Keyboard Action and Touch Sensitivity
The keyboard action and touch sensitivity are critical factors to consider when choosing a digital piano. The Korg LP 380 features an RH3 keyboard that simulates the feel of an acoustic piano. It has three levels of touch sensitivity that allow for dynamic playing. The Casio PX 870, on the other hand, features a Tri-Sensor Scaled Hammer Action II keyboard that also simulates the feel of an acoustic piano. It has three levels of touch sensitivity and includes textured keytops that provide a more secure grip for playing.
Features and Connectivity
Both the Korg LP 380 and the Casio PX 870 offer a range of features and connectivity options. The Korg LP 380 includes three pedals, MIDI in/out ports, and two headphone jacks. It also has a USB port that allows for easy connection to a computer or other devices. The Casio PX 870 includes three pedals, MIDI in/out ports, and two headphone jacks as well.
Price and Value
The Korg LP 380 and the Casio PX 870 are both priced similarly, with the Korg LP 380 being slightly more affordable. However, when it comes to value, the Casio PX 870 offers more features and connectivity options, making it a better investment in the long run. Check our other comparison in: Korg XE20 Vs Yamaha DGX 660 here.
Korg LP 380 Vs Casio PX 870
The Korg LP 380 and Casio PX 870 are both digital pianos with their own unique features and specifications. Here are some of the key differences between the two models:
- Design: The Korg LP 380 has a more modern and slim cabinet design that resembles a traditional upright piano, while the Casio PX 870 has a larger, more contemporary cabinet design.
- Keyboard Action: The Korg LP 380 features a Real Weighted Hammer Action 3 (RH3) keyboard with 88 weighted keys, providing a realistic touch and feel of an acoustic piano. The Casio PX 870, on the other hand, features an 88-key Tri-Sensor Scaled Hammer Action keyboard, which also replicates the touch and response of an acoustic piano with simulated ivory and ebony keytops.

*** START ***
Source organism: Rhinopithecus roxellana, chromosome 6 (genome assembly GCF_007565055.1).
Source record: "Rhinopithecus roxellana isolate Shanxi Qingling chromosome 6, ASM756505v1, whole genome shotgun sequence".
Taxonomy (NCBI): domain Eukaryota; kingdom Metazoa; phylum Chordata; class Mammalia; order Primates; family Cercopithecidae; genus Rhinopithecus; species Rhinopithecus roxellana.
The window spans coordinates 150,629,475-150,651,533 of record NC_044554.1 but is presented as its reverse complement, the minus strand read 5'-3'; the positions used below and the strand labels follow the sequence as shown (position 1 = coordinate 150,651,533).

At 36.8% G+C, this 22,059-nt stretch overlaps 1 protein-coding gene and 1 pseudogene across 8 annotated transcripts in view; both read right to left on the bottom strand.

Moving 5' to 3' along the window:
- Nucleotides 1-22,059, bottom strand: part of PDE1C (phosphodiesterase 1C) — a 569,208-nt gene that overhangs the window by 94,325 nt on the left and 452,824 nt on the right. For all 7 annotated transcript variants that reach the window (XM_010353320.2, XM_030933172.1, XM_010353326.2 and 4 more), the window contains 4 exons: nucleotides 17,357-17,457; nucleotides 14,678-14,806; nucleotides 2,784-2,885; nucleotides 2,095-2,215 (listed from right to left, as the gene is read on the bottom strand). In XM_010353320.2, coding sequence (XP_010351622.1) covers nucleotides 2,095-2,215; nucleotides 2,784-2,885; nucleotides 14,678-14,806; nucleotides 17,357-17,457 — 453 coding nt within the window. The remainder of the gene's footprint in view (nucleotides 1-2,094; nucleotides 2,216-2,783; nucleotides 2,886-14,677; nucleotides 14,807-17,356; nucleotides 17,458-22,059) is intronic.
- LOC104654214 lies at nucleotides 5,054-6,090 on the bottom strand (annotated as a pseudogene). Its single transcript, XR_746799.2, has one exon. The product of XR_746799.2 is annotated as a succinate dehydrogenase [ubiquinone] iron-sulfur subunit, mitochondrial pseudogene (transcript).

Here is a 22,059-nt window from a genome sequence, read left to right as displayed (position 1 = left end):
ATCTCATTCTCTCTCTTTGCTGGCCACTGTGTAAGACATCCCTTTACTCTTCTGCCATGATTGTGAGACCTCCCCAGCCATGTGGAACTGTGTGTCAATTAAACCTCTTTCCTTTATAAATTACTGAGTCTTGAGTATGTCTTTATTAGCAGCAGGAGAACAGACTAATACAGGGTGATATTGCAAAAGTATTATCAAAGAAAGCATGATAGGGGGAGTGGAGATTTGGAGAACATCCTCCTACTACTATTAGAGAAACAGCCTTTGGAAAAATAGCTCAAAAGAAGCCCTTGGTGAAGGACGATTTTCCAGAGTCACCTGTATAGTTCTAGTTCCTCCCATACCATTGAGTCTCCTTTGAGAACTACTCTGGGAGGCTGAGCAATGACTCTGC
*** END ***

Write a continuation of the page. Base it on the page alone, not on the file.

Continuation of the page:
- Sound Quality: Both the Korg LP 380 and Casio PX 870 offer high-quality sound, but the PX 870 boasts Casio’s proprietary AiR (Acoustic and Intelligent Resonator) Sound Source, which provides a rich and dynamic sound with detailed resonance modeling. The LP 380, on the other hand, uses Korg’s Stereo Piano System to deliver a clear and expressive sound.
- Tones: The Korg LP 380 comes with 30 built-in tones with different musical instruments and in comparison the PX 870 is fewer at only 19 tones. However, the PX 870
Overall, both the Korg LP 380 and the Casio PX 870 are excellent digital pianos that offer high-quality sound, realistic keyboard action, and a range of features and connectivity options. Choosing between the two ultimately comes down to personal preference and specific needs. If you prioritize portability and a compact design, the Korg LP 380 may be the better option. If you value a more substantial build and more advanced connectivity options, the Casio PX 870 may be the better choice. Regardless of which one you choose, both digital pianos will provide you with a satisfying and immersive playing experience.